NCAA March Madness — the single-elimination tournament played each spring in the United States — is here. The official kickoff started with Selection Sunday, including the unveiling of all 68 teams in the field as well as the seeding and placement for every single team, this past weekend. The first four games will be played between eight teams today, March 15, to decide which teams advance to the 64-team bracket. The play involving teams in the 64-team bracket begins on March 17.
With an average of 16.9 million viewers in 2021, March Madness is one of the most watched sporting events every year in the U.S. Because it’s the only significant sporting event that falls during business days, fans who participate in the excitement of March Madness play in their office pools or those who use online sportsbooks to place bets are susceptible to a number of cybersecurity threats.
Often, cybercriminals use major events (such as the Olympics or the Super Bowl) or tragedies (such as the Ukraine-Russia crisis) to lure viewers into fake websites to steal their prized information, credentials or deploy ransomware that could create chaos for the sports fan or their organization. “While all major sporting events can create a spike in phishing scams, fake domains, and adware, March Madness creates a unique amount of risk to employers since it takes place during business hours when fans are generally using work-issued devices and network resources,” explains Jasmine Henry, Field Security Director at JupiterOne.
To offset the security risks March Madness brings to corporate network security, Henry recommends security leaders conduct a brief update to the company’s acceptable use policy. However, it’s critical to keep in mind that if strict security policies are implemented, such as blocking official NCAA and ESPN web properties on the company network, sports fans could find alternative sites to watch streams — all “sketchier, malware-riddled websites to get around that strict policy,” Henry says.
Instead, Henry suggests security leaders consider communicating with employees about risk management best practices, including what to look for in their inboxes and text messages, including links, attachments, and bracket invites that are sent by a threat actor instead of a colleague.
“We are a society of clickers; we like to click on things, such as hyperlinks, for example,” says Joseph Carson, Chief Security Scientist and Advisory Chief Information Security Officer (CISO) at Delinea. “Always be cautious of receiving any messages with a hyperlink. Before clicking, ask yourself — “Was this expected?”, “Do I know who is sending this?”.
Before clicking on a hyperlink that might result in malware, ransomware, a remote access tool or a virus that could steal personal or company data, Carson recommends individuals check with the actual person whether they did actually send an email. “Check the URL, make sure the URL is using HTTPS, also that this URL is coming from a legitimate source,” he says.
As March Madness fans particularly use websites, online platforms or share spreadsheets to organize their betting pools or bracket challenges, cybercriminals could entice fans to engage with them by promising bigger winnings or insider information about teams. Hank Schless, Senior Manager, Security Solutions at Lookout, explains, “Threat actors could see this as low-hanging fruit for social engineering and phishing by simply spoofing the URL of popular sports and betting websites like ESPN, DraftKings and FanDuel.”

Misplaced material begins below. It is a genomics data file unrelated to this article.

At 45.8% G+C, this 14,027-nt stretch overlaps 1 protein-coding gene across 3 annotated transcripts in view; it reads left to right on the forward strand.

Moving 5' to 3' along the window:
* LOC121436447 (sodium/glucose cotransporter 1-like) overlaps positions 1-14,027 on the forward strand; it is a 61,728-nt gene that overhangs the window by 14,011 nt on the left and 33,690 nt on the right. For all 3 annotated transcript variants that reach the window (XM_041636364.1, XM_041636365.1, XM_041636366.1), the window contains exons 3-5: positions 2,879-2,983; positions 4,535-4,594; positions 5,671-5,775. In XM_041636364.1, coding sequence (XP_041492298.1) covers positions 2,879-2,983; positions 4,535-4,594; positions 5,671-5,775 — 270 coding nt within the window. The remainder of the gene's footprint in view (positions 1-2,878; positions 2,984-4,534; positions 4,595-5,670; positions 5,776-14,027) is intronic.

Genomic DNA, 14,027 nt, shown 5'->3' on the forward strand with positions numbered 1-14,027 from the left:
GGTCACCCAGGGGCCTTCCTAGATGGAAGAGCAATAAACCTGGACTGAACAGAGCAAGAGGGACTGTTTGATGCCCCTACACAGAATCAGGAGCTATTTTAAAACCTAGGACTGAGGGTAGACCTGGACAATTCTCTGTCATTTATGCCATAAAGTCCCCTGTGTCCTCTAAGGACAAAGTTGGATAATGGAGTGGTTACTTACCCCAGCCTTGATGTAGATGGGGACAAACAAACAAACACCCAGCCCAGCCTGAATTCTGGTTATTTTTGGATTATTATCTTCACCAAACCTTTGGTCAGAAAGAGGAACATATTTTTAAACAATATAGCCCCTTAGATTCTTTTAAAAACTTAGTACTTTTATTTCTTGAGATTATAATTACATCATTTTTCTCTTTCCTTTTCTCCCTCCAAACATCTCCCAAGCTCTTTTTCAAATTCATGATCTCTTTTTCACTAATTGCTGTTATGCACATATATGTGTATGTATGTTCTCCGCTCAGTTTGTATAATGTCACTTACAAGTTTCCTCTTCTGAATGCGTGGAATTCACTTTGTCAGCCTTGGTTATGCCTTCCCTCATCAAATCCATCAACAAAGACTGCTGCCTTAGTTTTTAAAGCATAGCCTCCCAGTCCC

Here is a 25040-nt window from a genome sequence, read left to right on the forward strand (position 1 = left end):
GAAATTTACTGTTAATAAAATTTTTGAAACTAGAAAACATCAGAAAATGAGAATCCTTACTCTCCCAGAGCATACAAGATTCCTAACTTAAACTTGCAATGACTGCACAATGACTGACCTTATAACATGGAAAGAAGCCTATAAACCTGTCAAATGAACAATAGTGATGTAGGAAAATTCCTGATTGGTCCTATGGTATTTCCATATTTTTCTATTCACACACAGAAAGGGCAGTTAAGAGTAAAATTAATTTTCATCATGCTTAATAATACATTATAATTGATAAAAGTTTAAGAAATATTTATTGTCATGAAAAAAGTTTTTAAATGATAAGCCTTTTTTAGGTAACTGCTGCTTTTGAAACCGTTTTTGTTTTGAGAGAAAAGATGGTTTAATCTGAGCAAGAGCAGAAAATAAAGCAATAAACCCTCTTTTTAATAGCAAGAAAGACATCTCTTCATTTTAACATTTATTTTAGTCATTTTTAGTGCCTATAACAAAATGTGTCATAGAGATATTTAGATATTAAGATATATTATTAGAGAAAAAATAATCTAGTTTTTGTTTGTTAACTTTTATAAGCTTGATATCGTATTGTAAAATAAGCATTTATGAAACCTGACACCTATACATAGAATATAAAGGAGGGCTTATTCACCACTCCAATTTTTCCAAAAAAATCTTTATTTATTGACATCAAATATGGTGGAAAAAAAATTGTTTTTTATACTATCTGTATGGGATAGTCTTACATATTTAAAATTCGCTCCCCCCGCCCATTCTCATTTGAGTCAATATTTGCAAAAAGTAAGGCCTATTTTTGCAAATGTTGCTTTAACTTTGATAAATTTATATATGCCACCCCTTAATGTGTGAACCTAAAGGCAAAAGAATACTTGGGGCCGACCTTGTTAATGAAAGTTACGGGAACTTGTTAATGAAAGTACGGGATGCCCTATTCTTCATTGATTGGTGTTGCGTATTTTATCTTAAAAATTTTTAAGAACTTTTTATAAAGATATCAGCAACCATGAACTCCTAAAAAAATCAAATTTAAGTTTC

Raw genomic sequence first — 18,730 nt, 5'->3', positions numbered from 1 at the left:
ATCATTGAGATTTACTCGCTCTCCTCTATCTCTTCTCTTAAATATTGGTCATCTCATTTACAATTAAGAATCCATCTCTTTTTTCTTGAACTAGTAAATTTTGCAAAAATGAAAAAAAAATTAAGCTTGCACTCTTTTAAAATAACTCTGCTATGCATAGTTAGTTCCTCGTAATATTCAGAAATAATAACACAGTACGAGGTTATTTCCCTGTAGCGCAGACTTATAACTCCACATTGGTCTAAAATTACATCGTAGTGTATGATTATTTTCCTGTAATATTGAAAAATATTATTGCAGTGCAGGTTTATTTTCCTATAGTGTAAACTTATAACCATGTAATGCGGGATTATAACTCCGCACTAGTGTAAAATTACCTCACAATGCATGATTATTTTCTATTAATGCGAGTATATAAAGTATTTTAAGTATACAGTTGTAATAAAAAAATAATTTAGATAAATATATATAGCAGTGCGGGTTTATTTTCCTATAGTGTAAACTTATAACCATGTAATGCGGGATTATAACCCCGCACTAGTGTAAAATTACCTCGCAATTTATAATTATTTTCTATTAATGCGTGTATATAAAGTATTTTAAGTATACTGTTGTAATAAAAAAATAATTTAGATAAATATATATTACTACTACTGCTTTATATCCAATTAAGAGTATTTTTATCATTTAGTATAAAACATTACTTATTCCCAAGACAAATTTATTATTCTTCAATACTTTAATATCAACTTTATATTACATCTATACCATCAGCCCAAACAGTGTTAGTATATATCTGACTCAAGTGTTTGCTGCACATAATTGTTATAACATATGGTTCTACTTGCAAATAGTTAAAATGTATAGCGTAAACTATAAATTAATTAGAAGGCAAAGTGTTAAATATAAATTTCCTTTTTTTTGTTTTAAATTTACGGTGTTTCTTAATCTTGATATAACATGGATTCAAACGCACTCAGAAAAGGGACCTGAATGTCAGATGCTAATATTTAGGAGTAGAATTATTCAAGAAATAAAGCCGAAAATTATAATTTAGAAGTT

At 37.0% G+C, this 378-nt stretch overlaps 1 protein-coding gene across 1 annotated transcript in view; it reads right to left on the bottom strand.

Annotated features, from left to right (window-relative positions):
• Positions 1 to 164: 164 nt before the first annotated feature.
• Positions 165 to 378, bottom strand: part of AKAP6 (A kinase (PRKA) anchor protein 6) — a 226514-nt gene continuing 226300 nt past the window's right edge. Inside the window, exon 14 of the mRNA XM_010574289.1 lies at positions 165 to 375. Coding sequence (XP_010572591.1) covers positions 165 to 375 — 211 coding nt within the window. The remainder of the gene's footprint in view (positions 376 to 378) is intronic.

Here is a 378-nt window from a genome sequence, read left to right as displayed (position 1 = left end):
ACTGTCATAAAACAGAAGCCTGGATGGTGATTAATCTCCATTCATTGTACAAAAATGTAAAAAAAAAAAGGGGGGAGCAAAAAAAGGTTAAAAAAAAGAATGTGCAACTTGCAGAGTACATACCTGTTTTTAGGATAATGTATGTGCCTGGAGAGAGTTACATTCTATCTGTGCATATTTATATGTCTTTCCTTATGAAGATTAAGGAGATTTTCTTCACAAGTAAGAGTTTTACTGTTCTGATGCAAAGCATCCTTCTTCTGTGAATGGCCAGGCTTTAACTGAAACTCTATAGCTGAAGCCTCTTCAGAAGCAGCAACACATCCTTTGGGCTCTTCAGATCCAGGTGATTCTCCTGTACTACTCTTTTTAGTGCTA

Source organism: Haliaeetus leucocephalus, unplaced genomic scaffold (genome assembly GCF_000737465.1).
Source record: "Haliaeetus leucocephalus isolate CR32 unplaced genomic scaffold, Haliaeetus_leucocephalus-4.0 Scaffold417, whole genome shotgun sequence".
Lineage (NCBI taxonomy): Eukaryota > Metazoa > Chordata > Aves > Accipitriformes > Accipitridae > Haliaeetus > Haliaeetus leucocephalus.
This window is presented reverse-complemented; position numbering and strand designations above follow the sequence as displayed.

To protect against the risk of unauthorized users gaining access to sensitive data during the chaotic atmosphere of March Madness, Schless says, “it’s important to be able to detect and block phishing attacks as well as inspect web traffic from any device to cut connections to malicious sites. In addition, companies need to have visibility into the context under which users are logging in to company infrastructure and accessing data. Anomalous locations, devices, and number of login attempts can all be signs of compromised credentials.”
For sports fans tuning in to March Madness, Richard Fleeman, Vice President, Penetration Testing Ops at Coalfire, offers the following security best practices:
- Consider managing office pools via the old school methods of manual tracking and utilize one person to coordinate. If you use a document to track, consider sharing that document via Box, Google Docs, etc.
- Consider using known and trusted platforms for March Madness brackets, tracking, bets, and spreads. Stick with the known Yahoo, ABC, ESPN, etc.
- Continue to maintain proper cyber hygiene — use multi-factor authentication, use a password vault to generate unique passwords, take time to inspect email headers, URL links, do not open unknown attachments, bookmark and log directly into the online platform rather than clicking links in an email etc.
- Be wary of applications leveraging common authentication frameworks and third party trust — i.e., do not hastily allow applications to utilize common authentication frameworks such as Google auth or Facebook without inspecting the elements that the application is requesting access or trust to. Blindly permitting access and trust could potentially open your accounts to compromise.
Lastly, sports fans can relax and enjoy March Madness, all while staying safe and avoiding becoming the next victim of cybercrime.